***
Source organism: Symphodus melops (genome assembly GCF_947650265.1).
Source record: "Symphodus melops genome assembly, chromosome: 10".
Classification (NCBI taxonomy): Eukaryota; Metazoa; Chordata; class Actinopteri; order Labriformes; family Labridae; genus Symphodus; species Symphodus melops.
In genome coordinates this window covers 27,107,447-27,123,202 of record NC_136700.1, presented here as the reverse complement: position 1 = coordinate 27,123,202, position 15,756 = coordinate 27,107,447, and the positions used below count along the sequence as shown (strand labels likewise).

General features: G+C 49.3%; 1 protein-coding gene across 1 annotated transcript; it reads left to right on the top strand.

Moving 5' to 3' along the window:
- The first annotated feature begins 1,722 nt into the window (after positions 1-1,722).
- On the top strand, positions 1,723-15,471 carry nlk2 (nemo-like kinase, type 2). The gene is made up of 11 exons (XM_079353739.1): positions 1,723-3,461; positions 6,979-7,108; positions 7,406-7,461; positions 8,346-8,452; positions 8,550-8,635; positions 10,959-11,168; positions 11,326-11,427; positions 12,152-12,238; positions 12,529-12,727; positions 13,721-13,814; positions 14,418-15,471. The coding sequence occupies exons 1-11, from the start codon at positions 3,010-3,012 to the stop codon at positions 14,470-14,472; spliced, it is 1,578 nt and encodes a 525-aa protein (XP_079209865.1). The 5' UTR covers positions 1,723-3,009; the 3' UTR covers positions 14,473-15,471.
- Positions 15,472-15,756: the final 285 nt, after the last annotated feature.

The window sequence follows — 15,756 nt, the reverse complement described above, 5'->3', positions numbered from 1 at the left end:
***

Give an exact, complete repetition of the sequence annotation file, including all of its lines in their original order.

Source organism: Symphodus melops (genome assembly GCF_947650265.1).
Source record: "Symphodus melops genome assembly, chromosome: 10".
Classification (NCBI taxonomy): Eukaryota; Metazoa; Chordata; class Actinopteri; order Labriformes; family Labridae; genus Symphodus; species Symphodus melops.
In genome coordinates this window covers 27,107,447-27,123,202 of record NC_136700.1, presented here as the reverse complement: position 1 = coordinate 27,123,202, position 15,756 = coordinate 27,107,447, and the positions used below count along the sequence as shown (strand labels likewise).

General features: G+C 49.3%; 1 protein-coding gene across 1 annotated transcript; it reads left to right on the top strand.

Moving 5' to 3' along the window:
- The first annotated feature begins 1,722 nt into the window (after positions 1-1,722).
- On the top strand, positions 1,723-15,471 carry nlk2 (nemo-like kinase, type 2). The gene is made up of 11 exons (XM_079353739.1): positions 1,723-3,461; positions 6,979-7,108; positions 7,406-7,461; positions 8,346-8,452; positions 8,550-8,635; positions 10,959-11,168; positions 11,326-11,427; positions 12,152-12,238; positions 12,529-12,727; positions 13,721-13,814; positions 14,418-15,471. The coding sequence occupies exons 1-11, from the start codon at positions 3,010-3,012 to the stop codon at positions 14,470-14,472; spliced, it is 1,578 nt and encodes a 525-aa protein (XP_079209865.1). The 5' UTR covers positions 1,723-3,009; the 3' UTR covers positions 14,473-15,471.
- Positions 15,472-15,756: the final 285 nt, after the last annotated feature.

The window sequence follows — 15,756 nt, the reverse complement described above, 5'->3', positions numbered from 1 at the left end: